Top kit for ur­ban pho­tog­ra­phy

Digital Photo (UK) - - HOW TO SHOOT -

Us­ing the right kit can make a big dif­fer­ence when it comes to cap­tur­ing ci­ties like a pro, but you def­i­nitely don’t need a top of the range cam­era. While it’s nice to have one, the truth is any DSLR or CSC will do.

The most im­por­tant thing is a wide-an­gle lens. They al­low you to cap­ture much more of a scene, which is a real ben­e­fit when work­ing in tight city spa­ces, and also pro­duce a deep depth of field for front-to­back sharp­ness in your shots. For a full frame cam­era the Tok­ina 16-28mm f/2.8 lens is priced at £579 and of­fers a good fo­cal range for view­ing the city. If you’ve an Aps-c-sized sen­sor, then you’ll need a lens that matches. The Sigma 10-20mm f/3.5 has a full frame equiv­a­lent fo­cal length of 15-30mm, and costs £329.

You’ll also need a solid tri­pod to keep your cam­era steady dur­ing slower ex­po­sures so you don’t ruin your images with cam­era shake, the bane of slow shut­ter speeds. A lightweight set of sticks is ideal, and car­bon fi­bre tripods of­fer the best so­lu­tion. Prices start at around £230 which may seem steep, but your back will cer­tainly thank you later on.

A tri­pod is also a must if you’re us­ing any lens fil­ters, and these are an es­sen­tial bit of kit if you want ac­cess to some truly awe­some ef­fects. With a Neu­tral Den­sity fil­ter (from £30), you can blur move­ment so much that pedestrians are in­vis­i­ble in your frame, and clouds drift to an artis­tic fuzzy smudge. With a Po­lar­is­ing fil­ter (from £40), you can con­trol glare and re­flec­tions from glass and wa­ter and si­mul­ta­ne­ously boost the blue of the sky. These ef­fects aren’t pos­si­ble to achieve in Pho­to­shop, so you need to be sure you can cap­ture them in-cam­era with fil­ters.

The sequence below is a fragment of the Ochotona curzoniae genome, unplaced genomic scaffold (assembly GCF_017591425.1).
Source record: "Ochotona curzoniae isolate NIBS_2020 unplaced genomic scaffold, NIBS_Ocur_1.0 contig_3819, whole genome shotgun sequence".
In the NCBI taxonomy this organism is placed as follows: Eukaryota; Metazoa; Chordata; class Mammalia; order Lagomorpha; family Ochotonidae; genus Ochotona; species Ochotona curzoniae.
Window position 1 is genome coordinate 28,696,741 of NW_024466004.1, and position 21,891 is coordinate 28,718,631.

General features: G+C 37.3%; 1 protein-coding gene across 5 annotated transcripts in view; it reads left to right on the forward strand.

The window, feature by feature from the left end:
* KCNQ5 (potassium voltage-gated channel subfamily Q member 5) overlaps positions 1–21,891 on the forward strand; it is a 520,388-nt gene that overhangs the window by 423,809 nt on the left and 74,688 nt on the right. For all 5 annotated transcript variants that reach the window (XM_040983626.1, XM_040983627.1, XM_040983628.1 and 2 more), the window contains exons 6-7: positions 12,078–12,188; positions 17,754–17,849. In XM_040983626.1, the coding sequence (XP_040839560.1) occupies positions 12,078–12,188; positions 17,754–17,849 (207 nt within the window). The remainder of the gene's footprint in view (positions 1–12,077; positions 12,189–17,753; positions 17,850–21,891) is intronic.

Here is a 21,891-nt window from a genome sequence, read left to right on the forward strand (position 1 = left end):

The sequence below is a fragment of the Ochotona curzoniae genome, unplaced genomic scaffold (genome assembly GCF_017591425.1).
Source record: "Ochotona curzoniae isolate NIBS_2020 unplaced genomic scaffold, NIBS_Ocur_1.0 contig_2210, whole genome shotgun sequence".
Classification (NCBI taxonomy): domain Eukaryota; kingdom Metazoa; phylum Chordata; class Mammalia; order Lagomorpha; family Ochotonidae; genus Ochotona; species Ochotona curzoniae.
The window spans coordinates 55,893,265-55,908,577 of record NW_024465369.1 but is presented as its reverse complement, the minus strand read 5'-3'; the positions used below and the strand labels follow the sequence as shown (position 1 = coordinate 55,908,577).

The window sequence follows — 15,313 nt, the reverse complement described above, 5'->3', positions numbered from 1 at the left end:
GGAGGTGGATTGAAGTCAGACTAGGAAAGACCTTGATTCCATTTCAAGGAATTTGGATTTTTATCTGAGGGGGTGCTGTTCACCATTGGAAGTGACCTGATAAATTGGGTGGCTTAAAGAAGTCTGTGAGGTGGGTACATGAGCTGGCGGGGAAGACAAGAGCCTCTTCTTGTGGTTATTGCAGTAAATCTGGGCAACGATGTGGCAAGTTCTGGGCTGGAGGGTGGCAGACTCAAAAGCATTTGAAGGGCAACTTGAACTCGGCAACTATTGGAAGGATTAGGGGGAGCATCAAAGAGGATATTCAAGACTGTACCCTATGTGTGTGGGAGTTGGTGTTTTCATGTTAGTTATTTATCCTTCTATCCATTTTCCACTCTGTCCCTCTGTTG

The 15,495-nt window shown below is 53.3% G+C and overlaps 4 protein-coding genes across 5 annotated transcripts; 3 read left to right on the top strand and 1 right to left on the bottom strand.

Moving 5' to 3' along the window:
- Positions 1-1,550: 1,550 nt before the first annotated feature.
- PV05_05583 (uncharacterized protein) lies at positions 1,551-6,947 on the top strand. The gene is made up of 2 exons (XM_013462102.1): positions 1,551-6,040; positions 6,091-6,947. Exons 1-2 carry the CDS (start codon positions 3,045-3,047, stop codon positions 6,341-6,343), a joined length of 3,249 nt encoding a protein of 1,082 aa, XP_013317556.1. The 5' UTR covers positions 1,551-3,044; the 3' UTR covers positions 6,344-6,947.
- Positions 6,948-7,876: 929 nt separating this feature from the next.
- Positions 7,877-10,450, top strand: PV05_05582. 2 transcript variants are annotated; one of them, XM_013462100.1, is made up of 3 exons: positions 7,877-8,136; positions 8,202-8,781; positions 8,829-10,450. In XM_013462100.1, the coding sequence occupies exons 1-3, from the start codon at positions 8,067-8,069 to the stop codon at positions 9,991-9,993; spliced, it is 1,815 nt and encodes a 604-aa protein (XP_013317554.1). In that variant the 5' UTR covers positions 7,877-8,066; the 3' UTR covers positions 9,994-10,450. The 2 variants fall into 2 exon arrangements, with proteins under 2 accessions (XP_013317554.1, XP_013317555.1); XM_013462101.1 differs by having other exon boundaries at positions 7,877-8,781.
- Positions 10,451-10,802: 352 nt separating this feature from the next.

“IT’S AL­WAYS BET­TER TO USE A TRI­POD RATHER THAN US­ING A HIGHER ISO SET­TING”

Lens fil­ters mod­ify the light en­ter­ing your cam­era and pro­duce highly cre­ative ef­fects.

A wide-an­gle lens is the ideal op­tic for cap­tur­ing a broad view of city scenes and ar­chi­tec­ture.

Se­lect­ing a deep depth of field is es­sen­tial when it comes to cap­tur­ing front to back de­tail in ur­ban or ar­chi­tec­tural shots.

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